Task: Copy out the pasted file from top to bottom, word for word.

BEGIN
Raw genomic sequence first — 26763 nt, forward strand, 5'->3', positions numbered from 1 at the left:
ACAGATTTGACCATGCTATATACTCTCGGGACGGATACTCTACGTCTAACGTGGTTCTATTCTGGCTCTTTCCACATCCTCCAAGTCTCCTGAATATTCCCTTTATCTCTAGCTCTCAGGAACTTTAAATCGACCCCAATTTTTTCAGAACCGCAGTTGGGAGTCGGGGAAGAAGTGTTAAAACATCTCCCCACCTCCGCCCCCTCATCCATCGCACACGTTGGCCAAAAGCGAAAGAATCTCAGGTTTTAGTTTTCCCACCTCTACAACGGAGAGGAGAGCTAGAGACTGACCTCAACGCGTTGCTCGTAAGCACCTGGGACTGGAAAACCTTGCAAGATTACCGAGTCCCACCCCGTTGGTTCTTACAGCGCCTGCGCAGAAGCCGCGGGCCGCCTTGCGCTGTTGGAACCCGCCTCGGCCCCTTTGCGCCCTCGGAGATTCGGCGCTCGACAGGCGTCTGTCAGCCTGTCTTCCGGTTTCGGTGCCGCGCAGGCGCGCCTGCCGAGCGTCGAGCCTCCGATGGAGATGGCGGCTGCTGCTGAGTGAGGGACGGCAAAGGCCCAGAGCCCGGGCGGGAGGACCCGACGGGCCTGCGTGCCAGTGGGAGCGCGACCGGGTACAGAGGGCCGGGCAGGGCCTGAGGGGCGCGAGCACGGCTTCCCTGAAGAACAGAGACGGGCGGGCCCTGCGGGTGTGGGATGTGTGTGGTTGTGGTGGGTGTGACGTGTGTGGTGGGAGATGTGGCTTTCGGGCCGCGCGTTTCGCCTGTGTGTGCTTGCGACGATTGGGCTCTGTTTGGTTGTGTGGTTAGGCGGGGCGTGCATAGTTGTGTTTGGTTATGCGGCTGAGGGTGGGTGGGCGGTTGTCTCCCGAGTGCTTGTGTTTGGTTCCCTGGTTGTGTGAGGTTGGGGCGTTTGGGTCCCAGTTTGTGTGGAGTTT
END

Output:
Raw genomic sequence first — 26763 nt, forward strand, 5'->3', positions numbered from 1 at the left:
ACAGATTTGACCATGCTATATACTCTCGGGACGGATACTCTACGTCTAACGTGGTTCTATTCTGGCTCTTTCCACATCCTCCAAGTCTCCTGAATATTCCCTTTATCTCTAGCTCTCAGGAACTTTAAATCGACCCCAATTTTTTCAGAACCGCAGTTGGGAGTCGGGGAAGAAGTGTTAAAACATCTCCCCACCTCCGCCCCCTCATCCATCGCACACGTTGGCCAAAAGCGAAAGAATCTCAGGTTTTAGTTTTCCCACCTCTACAACGGAGAGGAGAGCTAGAGACTGACCTCAACGCGTTGCTCGTAAGCACCTGGGACTGGAAAACCTTGCAAGATTACCGAGTCCCACCCCGTTGGTTCTTACAGCGCCTGCGCAGAAGCCGCGGGCCGCCTTGCGCTGTTGGAACCCGCCTCGGCCCCTTTGCGCCCTCGGAGATTCGGCGCTCGACAGGCGTCTGTCAGCCTGTCTTCCGGTTTCGGTGCCGCGCAGGCGCGCCTGCCGAGCGTCGAGCCTCCGATGGAGATGGCGGCTGCTGCTGAGTGAGGGACGGCAAAGGCCCAGAGCCCGGGCGGGAGGACCCGACGGGCCTGCGTGCCAGTGGGAGCGCGACCGGGTACAGAGGGCCGGGCAGGGCCTGAGGGGCGCGAGCACGGCTTCCCTGAAGAACAGAGACGGGCGGGCCCTGCGGGTGTGGGATGTGTGTGGTTGTGGTGGGTGTGACGTGTGTGGTGGGAGATGTGGCTTTCGGGCCGCGCGTTTCGCCTGTGTGTGCTTGCGACGATTGGGCTCTGTTTGGTTGTGTGGTTAGGCGGGGCGTGCATAGTTGTGTTTGGTTATGCGGCTGAGGGTGGGTGGGCGGTTGTCTCCCGAGTGCTTGTGTTTGGTTCCCTGGTTGTGTGAGGTTGGGGCGTTTGGGTCCCAGTTTGTGTGGAGTTT